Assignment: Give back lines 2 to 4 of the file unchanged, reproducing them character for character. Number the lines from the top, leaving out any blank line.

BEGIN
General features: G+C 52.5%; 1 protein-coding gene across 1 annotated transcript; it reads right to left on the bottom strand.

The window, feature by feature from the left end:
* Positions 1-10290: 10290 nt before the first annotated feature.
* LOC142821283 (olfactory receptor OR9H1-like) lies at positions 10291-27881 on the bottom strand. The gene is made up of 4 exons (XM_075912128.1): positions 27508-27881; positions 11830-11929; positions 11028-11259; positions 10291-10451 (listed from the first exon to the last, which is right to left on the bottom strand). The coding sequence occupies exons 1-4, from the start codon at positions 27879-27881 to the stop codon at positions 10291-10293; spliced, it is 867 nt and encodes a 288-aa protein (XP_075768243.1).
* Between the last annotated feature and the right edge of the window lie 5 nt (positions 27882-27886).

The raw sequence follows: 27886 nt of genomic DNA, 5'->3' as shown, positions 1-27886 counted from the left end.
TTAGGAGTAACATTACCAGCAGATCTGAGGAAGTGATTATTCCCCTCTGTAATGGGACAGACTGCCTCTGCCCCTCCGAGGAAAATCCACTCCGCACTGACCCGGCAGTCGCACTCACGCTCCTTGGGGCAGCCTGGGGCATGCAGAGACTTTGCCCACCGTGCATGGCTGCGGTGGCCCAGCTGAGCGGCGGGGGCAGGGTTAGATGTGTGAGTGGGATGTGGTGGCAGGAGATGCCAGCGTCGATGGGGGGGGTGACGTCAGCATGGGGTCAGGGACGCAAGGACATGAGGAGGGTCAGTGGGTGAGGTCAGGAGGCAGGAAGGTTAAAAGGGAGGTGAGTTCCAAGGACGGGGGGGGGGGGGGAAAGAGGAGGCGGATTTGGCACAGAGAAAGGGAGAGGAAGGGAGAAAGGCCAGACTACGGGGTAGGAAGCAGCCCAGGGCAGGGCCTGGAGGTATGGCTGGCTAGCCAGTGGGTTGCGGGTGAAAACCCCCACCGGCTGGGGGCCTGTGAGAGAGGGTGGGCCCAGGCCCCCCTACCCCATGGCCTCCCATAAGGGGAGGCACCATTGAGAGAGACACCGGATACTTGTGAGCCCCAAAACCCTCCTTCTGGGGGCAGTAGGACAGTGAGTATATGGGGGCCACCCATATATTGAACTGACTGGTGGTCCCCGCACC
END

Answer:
The window, feature by feature from the left end:
* Positions 1-10290: 10290 nt before the first annotated feature.
* LOC142821283 (olfactory receptor OR9H1-like) lies at positions 10291-27881 on the bottom strand. The gene is made up of 4 exons (XM_075912128.1): positions 27508-27881; positions 11830-11929; positions 11028-11259; positions 10291-10451 (listed from the first exon to the last, which is right to left on the bottom strand). The coding sequence occupies exons 1-4, from the start codon at positions 27879-27881 to the stop codon at positions 10291-10293; spliced, it is 867 nt and encodes a 288-aa protein (XP_075768243.1).